The rapid expansion is fueled by its existing shopper data and an opportunity to redevelop struggling commercial real estate. That allows Amazon to open stores cheaply, run them efficiently, and capitalize on its growing presence in grocery.
A cost-efficient strategy
Amazon's being strategic about where it's opening Amazon Fresh locations. Specifically, it's looking to areas with a high density of Prime members.
It's reasonable to expect Prime members to have a greater affinity for Amazon-branded stores. What's more, Amazon's likely to provide Prime members additional benefits at its Fresh stores just as it does at Whole Foods locations. As a result, Amazon could bolster the low-margin grocery business with better Prime membership retention and sales.
Amazon's focus on Prime members also means it has lots of shopper data it can use to help it determine what to stock its shelves with. That can give it a higher inventory turnover, and allow for more efficient stockrooms managing fewer SKUs.
Amazon's also been able to snatch up commercial real estate opportunities over the last year. As the coronavirus pandemic put a big dent in brick-and-mortar retail, there was a net decrease of 5,441 stores in 2020. Commercial real estate owners are more desperate to sell or find a tenant, and that's an opportunity for Amazon.
And the opportunity is far from over for Amazon. 2021 could end up being worse for many brick-and-mortar retailers than 2020. Using repurposed real estate can get Amazon to breakeven faster on the new grocery stores.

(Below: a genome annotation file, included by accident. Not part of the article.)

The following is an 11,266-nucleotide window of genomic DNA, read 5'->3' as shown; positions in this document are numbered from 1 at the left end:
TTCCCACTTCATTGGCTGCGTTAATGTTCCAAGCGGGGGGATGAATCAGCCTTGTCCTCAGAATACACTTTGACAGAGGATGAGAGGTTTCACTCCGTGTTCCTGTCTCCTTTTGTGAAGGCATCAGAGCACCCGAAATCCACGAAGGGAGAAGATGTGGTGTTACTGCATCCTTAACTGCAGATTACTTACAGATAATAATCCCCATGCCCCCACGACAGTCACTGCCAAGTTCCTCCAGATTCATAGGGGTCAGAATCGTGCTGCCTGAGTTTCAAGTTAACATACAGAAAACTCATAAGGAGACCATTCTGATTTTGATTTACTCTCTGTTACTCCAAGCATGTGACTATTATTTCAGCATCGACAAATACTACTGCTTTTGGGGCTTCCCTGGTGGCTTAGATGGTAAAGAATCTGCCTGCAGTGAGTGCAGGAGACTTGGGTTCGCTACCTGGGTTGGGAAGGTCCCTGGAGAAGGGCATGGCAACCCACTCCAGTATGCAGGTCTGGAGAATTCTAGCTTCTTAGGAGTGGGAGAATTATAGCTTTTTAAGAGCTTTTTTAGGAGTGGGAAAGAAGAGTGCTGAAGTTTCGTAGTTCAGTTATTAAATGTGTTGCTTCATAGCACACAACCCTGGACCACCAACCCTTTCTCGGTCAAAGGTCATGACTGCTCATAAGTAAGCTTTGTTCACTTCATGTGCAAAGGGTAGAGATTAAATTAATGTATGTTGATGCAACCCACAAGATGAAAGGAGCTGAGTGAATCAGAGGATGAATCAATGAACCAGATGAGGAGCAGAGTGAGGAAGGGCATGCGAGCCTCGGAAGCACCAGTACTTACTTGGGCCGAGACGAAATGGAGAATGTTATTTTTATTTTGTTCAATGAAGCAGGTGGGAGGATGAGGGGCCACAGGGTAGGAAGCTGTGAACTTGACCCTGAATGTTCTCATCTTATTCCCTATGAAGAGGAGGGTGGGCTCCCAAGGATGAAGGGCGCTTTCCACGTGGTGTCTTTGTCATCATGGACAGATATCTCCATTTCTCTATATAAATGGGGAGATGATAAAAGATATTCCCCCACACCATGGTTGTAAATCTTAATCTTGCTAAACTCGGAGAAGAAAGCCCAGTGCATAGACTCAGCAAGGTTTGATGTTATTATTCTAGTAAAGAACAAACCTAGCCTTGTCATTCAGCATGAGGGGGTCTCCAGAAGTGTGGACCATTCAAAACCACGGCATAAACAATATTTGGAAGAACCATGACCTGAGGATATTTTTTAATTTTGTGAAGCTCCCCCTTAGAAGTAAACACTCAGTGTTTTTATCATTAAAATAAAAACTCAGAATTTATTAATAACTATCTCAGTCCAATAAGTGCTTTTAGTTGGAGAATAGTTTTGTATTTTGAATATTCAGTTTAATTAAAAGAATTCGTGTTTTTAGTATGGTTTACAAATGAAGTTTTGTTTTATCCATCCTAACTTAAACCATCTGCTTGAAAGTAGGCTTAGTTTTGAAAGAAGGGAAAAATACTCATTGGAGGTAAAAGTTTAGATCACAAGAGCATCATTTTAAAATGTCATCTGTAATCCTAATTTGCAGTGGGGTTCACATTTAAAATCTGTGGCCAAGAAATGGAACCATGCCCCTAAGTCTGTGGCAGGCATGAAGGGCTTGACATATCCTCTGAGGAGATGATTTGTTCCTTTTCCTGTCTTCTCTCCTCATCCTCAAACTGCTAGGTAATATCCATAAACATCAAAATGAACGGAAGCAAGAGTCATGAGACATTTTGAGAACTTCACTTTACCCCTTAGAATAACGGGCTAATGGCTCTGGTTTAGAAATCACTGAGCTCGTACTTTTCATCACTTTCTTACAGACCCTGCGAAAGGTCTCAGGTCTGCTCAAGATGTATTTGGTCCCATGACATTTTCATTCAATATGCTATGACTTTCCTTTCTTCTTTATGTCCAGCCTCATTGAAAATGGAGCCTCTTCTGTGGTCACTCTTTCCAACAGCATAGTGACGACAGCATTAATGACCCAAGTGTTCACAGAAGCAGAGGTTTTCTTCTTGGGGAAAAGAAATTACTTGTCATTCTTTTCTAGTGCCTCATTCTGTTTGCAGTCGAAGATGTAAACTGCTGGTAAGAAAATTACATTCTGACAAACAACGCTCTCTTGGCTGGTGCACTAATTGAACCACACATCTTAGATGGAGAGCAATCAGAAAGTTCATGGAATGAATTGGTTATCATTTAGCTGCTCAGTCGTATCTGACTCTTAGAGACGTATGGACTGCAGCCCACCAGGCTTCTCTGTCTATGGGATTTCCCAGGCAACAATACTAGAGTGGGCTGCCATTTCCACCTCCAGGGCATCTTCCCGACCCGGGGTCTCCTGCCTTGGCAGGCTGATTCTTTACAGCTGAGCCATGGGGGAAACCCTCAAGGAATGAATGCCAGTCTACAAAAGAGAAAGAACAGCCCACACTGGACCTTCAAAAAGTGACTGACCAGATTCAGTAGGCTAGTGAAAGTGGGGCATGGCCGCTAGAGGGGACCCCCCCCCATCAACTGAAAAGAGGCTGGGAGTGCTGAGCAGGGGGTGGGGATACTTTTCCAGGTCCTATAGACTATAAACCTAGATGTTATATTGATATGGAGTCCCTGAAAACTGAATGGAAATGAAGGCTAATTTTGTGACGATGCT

Why not more Whole Foods?
Amazon's decision to launch an entirely new chain of grocery stores may surprise some investors. After all, it owns Whole Foods Market, which includes over 500 stores and is still opening new locations in 2021.
But Amazon Fresh appears focused on a different demographic than Whole Foods. Its prices are competitive with the big national chains, including Walmart (WMT 0.93%).
Whole Foods' higher pricing (or at least its reputation for it) may have led it to struggle relative to other grocers in 2020. While Walmart and others saw grocery sales boom amid stay-at-home orders, Whole Foods appeared to lag the market.
Amazon doesn't break out Whole Foods sales, but its physical store sales declined around 10% during the last three quarters of the year. That's partly due to Amazon's rapid expansion of online grocery ordering during the pandemic, but the results are still disappointing. Foot traffic at Whole Foods also declined substantially more than at Walmart as consumers consolidated trips. But Whole Foods also saw its foot traffic decline more than stand-alone grocery stores like Trader Joe's, and it didn't bounce back as quickly.
Moreover, Amazon Fresh is an opportunity to build a grocery chain from the ground up with online ordering in mind. Amazon Fresh store layouts are conducive to online ordering, with dedicated staging and pickup areas. (Pickup is often conveniently located next to a prepared-foods section, which could lead to more sales of the higher-margin products.)
Online grocery purchases went mainstream in 2020, growing 54% year over year, according to an estimate from eMarketer. The industry will see steady growth around 18% in each of the next four years as well. That's growth any grocery retailer would kill for, and the Amazon Fresh concept is practically greenfield for Amazon.
Amazon Fresh will have a lot of technology as well. Its Dash Cart, which automatically tracks items as you add them to your shopping cart, received a lot of headlines when Amazon opened the first Fresh location. And it's considering building its Just Walk Out technology into the larger-format stores.
But the big opportunity is to grow a grocery chain with broader appeal than Whole Foods, designed from the ground up for the way people are beginning to shop for groceries. And with commercial real estate still struggling, it has a big opportunity to expand right now.